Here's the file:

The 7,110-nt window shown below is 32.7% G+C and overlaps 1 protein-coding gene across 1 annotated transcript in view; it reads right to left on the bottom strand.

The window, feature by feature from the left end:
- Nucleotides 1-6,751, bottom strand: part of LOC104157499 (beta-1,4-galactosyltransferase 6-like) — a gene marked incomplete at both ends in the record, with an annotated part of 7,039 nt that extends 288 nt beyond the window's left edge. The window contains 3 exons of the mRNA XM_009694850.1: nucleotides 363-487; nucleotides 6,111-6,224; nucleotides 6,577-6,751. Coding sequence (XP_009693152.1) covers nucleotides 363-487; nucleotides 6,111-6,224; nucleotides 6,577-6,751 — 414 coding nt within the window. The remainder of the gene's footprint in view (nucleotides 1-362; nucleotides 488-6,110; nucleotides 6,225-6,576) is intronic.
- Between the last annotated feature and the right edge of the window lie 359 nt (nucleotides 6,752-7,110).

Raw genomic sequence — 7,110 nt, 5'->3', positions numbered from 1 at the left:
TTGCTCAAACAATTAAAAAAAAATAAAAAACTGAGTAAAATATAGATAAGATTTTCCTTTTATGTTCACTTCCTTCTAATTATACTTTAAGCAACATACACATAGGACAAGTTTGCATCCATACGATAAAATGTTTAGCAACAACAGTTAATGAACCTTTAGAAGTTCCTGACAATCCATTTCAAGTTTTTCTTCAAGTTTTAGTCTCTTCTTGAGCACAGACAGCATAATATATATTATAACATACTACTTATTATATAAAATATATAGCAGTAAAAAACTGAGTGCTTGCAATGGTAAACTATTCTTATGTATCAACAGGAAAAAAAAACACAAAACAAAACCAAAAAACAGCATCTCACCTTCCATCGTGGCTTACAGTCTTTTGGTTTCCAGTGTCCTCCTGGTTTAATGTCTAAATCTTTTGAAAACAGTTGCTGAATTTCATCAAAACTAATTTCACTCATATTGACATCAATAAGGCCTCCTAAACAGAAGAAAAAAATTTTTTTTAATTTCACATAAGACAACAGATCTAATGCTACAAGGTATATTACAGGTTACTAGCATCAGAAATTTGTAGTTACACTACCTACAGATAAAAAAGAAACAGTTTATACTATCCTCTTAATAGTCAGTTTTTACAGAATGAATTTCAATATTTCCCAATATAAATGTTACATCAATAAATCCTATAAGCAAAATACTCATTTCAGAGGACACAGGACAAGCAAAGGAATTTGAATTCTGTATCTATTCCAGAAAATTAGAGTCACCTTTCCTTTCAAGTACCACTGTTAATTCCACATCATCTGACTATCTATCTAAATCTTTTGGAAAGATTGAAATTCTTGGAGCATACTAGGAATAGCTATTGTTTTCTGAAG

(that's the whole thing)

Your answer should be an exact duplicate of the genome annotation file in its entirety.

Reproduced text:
The 7,110-nt window shown below is 32.7% G+C and overlaps 1 protein-coding gene across 1 annotated transcript in view; it reads right to left on the bottom strand.

The window, feature by feature from the left end:
- Nucleotides 1-6,751, bottom strand: part of LOC104157499 (beta-1,4-galactosyltransferase 6-like) — a gene marked incomplete at both ends in the record, with an annotated part of 7,039 nt that extends 288 nt beyond the window's left edge. The window contains 3 exons of the mRNA XM_009694850.1: nucleotides 363-487; nucleotides 6,111-6,224; nucleotides 6,577-6,751. Coding sequence (XP_009693152.1) covers nucleotides 363-487; nucleotides 6,111-6,224; nucleotides 6,577-6,751 — 414 coding nt within the window. The remainder of the gene's footprint in view (nucleotides 1-362; nucleotides 488-6,110; nucleotides 6,225-6,576) is intronic.
- Between the last annotated feature and the right edge of the window lie 359 nt (nucleotides 6,752-7,110).

Raw genomic sequence — 7,110 nt, 5'->3', positions numbered from 1 at the left:
TTGCTCAAACAATTAAAAAAAAATAAAAAACTGAGTAAAATATAGATAAGATTTTCCTTTTATGTTCACTTCCTTCTAATTATACTTTAAGCAACATACACATAGGACAAGTTTGCATCCATACGATAAAATGTTTAGCAACAACAGTTAATGAACCTTTAGAAGTTCCTGACAATCCATTTCAAGTTTTTCTTCAAGTTTTAGTCTCTTCTTGAGCACAGACAGCATAATATATATTATAACATACTACTTATTATATAAAATATATAGCAGTAAAAAACTGAGTGCTTGCAATGGTAAACTATTCTTATGTATCAACAGGAAAAAAAAACACAAAACAAAACCAAAAAACAGCATCTCACCTTCCATCGTGGCTTACAGTCTTTTGGTTTCCAGTGTCCTCCTGGTTTAATGTCTAAATCTTTTGAAAACAGTTGCTGAATTTCATCAAAACTAATTTCACTCATATTGACATCAATAAGGCCTCCTAAACAGAAGAAAAAAATTTTTTTTAATTTCACATAAGACAACAGATCTAATGCTACAAGGTATATTACAGGTTACTAGCATCAGAAATTTGTAGTTACACTACCTACAGATAAAAAAGAAACAGTTTATACTATCCTCTTAATAGTCAGTTTTTACAGAATGAATTTCAATATTTCCCAATATAAATGTTACATCAATAAATCCTATAAGCAAAATACTCATTTCAGAGGACACAGGACAAGCAAAGGAATTTGAATTCTGTATCTATTCCAGAAAATTAGAGTCACCTTTCCTTTCAAGTACCACTGTTAATTCCACATCATCTGACTATCTATCTAAATCTTTTGGAAAGATTGAAATTCTTGGAGCATACTAGGAATAGCTATTGTTTTCTGAAG